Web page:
C. Albicans


Candida albicans is a fungus commonly present in the oral cavity, usually existing in a commensal relationship with the host. However, an imbalance in the oral environment can lead to its overgrowth, resulting in oral thrush, a type of yeast infection.


Factors like reduced salivary flow, compromised immune function, or the use of certain medications can trigger this imbalance. Dental aligners can exacerbate the situation by creating microenvironments where C. albicans can proliferate, trapped close to the tooth and gum surfaces.


This increases the risk of fungal overgrowth and potentially complicates oral health. Therefore, if you're wearing dental aligners, it's crucial to maintain excellent oral hygiene to keep the levels of C. albicans in check and prevent oral complications.


P. Aeruginosa


Time to chat about P. Aeruginosa. While it might not be a household name, this bacterium can cause various infections, especially for folks with weaker immune systems. Here's the twist. Although it's not commonly found in our mouths, it loves moist environments.


So, if aligners are introduced to it, perhaps from unclean storage or handling, there's a chance they could hold onto these bacteria. The lesson here? Always store your aligners in clean cases and handle them with clean hands. Think of it as giving your aligners the best home possible, free from unwanted guests.



F. Nucleatum


Fusobacterium nucleatum is another bacterium commonly found in the oral cavity, playing a vital role in dental plaque formation due to its adhesive properties. It has the ability to coaggregate with various other microbial species, essentially acting as a bridge to facilitate multi-species biofilm development.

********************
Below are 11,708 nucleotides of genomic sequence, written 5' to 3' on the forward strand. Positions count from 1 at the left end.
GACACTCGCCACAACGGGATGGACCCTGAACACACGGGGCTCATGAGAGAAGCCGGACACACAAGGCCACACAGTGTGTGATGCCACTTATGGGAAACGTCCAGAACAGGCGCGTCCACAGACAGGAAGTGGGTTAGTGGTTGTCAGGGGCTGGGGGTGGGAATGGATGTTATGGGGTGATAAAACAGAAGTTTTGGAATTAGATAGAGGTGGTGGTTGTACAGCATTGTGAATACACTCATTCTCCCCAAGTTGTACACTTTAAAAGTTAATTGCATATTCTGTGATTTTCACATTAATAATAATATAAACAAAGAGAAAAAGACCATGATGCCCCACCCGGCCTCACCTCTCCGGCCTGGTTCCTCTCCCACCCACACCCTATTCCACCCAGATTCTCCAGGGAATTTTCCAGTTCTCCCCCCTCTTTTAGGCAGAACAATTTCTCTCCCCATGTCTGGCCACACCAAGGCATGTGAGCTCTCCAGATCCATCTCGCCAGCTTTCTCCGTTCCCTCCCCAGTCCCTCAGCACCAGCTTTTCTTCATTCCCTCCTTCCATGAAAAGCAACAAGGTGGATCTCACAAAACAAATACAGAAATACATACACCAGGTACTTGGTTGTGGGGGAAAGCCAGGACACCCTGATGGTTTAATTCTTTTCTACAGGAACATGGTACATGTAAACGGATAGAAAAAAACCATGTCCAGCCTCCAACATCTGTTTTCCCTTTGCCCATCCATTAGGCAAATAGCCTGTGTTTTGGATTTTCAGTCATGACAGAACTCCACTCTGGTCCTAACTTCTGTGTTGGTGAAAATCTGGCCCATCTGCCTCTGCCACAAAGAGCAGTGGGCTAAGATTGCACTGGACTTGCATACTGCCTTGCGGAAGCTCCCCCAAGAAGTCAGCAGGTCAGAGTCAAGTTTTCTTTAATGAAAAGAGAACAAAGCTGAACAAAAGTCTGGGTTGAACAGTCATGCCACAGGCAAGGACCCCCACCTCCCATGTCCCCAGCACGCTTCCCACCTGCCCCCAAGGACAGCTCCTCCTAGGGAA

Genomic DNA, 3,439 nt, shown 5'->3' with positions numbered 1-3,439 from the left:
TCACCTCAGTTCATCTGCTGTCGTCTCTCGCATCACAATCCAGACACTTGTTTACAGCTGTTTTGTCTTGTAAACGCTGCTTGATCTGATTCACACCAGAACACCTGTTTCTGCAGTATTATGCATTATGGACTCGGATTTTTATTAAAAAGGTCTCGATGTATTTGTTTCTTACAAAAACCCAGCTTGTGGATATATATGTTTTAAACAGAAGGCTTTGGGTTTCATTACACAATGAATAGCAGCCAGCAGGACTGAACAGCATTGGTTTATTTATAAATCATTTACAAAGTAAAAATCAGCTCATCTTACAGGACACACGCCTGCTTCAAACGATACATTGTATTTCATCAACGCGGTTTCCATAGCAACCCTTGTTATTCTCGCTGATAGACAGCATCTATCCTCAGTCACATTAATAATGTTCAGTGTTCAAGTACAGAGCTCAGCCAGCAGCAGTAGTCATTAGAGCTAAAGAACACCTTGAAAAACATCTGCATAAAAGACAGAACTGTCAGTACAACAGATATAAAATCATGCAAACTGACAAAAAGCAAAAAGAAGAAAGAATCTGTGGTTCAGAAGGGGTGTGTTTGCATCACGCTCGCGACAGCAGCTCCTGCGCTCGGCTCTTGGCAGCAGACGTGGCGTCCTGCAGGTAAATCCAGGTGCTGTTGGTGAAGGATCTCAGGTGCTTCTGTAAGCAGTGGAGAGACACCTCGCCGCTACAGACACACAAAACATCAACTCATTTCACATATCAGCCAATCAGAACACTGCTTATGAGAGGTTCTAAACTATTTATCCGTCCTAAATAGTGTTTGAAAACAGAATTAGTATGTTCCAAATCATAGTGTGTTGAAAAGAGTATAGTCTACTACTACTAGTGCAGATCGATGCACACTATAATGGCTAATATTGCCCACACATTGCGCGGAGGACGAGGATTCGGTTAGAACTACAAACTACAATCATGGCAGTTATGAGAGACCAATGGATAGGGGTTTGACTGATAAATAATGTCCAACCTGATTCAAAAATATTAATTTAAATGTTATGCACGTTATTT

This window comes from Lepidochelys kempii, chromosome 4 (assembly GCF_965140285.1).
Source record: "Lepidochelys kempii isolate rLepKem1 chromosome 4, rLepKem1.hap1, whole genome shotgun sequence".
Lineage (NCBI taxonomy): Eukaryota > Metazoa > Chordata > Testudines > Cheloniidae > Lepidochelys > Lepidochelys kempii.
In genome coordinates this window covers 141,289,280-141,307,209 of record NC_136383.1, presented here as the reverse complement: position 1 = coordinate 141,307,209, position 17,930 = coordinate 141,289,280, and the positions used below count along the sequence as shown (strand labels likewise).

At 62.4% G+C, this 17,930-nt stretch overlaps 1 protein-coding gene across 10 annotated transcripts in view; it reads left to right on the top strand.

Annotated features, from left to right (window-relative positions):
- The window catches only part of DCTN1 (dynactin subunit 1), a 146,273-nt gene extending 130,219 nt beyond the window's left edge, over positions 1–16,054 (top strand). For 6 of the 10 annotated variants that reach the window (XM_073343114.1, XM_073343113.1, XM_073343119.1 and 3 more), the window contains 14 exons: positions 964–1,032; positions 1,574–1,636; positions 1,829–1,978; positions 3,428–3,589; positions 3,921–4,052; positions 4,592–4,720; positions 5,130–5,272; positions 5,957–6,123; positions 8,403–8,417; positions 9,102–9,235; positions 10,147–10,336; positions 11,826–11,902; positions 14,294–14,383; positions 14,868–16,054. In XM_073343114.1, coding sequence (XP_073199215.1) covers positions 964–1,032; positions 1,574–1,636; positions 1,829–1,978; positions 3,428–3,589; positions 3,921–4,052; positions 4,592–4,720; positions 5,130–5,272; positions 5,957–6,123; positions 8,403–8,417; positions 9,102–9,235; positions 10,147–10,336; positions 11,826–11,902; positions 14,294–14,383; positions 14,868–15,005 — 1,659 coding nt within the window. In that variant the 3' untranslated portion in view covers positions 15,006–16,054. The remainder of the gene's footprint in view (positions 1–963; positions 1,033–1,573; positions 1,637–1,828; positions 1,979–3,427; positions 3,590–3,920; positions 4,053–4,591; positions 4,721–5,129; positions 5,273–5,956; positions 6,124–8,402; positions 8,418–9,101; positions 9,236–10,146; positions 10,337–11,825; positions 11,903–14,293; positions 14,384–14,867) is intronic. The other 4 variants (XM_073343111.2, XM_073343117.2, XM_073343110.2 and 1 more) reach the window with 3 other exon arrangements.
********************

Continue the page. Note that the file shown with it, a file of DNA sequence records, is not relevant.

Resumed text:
This bacterial facilitation is particularly concerning for people who wear dental aligners, as the aligners can trap F. nucleatum close to the tooth surface, increasing plaque formation and potentially promoting oral health issues.


Moreover, F. nucleatum has been implicated in more severe conditions, including cancer. It's believed to promote cancer through several mechanisms, such as stimulating cell proliferation, promoting cellular invasion, and contributing to chronic inflammation and immune evasion. Given its role in both dental health and systemic conditions, it's important to maintain excellent oral hygiene, especially for aligner wearers, to mitigate the risks associated with F. nucleatum.



A. Baumanii


Acinetobacter baumannii is not typically associated with the oral cavity but is known for causing various healthcare-associated infections. However, some studies suggest that it can colonize the oral cavity and may be implicated in conditions like refractory periodontitis. Just like Streptococcus mutans, A. baumannii also has the ability to adhere to surfaces and form biofilms.